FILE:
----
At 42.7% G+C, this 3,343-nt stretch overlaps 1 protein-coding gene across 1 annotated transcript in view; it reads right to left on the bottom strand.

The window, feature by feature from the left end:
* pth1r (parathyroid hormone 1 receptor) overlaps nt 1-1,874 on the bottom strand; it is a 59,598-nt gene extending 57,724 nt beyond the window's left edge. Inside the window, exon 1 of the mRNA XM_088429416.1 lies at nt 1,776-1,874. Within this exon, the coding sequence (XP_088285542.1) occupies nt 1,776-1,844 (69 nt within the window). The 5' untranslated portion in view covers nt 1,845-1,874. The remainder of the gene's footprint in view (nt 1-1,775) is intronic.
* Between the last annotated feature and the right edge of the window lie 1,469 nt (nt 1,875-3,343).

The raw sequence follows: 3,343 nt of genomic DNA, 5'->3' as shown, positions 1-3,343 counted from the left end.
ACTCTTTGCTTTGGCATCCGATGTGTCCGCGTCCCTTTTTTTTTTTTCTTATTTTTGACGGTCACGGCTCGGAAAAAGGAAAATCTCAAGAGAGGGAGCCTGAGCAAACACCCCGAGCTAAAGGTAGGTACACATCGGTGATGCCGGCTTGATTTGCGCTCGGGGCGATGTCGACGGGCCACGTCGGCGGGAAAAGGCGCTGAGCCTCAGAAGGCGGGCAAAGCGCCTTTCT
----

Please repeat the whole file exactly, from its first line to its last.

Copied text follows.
At 42.7% G+C, this 3,343-nt stretch overlaps 1 protein-coding gene across 1 annotated transcript in view; it reads right to left on the bottom strand.

The window, feature by feature from the left end:
* pth1r (parathyroid hormone 1 receptor) overlaps nt 1-1,874 on the bottom strand; it is a 59,598-nt gene extending 57,724 nt beyond the window's left edge. Inside the window, exon 1 of the mRNA XM_088429416.1 lies at nt 1,776-1,874. Within this exon, the coding sequence (XP_088285542.1) occupies nt 1,776-1,844 (69 nt within the window). The 5' untranslated portion in view covers nt 1,845-1,874. The remainder of the gene's footprint in view (nt 1-1,775) is intronic.
* Between the last annotated feature and the right edge of the window lie 1,469 nt (nt 1,875-3,343).

The raw sequence follows: 3,343 nt of genomic DNA, 5'->3' as shown, positions 1-3,343 counted from the left end.
ACTCTTTGCTTTGGCATCCGATGTGTCCGCGTCCCTTTTTTTTTTTTCTTATTTTTGACGGTCACGGCTCGGAAAAAGGAAAATCTCAAGAGAGGGAGCCTGAGCAAACACCCCGAGCTAAAGGTAGGTACACATCGGTGATGCCGGCTTGATTTGCGCTCGGGGCGATGTCGACGGGCCACGTCGGCGGGAAAAGGCGCTGAGCCTCAGAAGGCGGGCAAAGCGCCTTTCT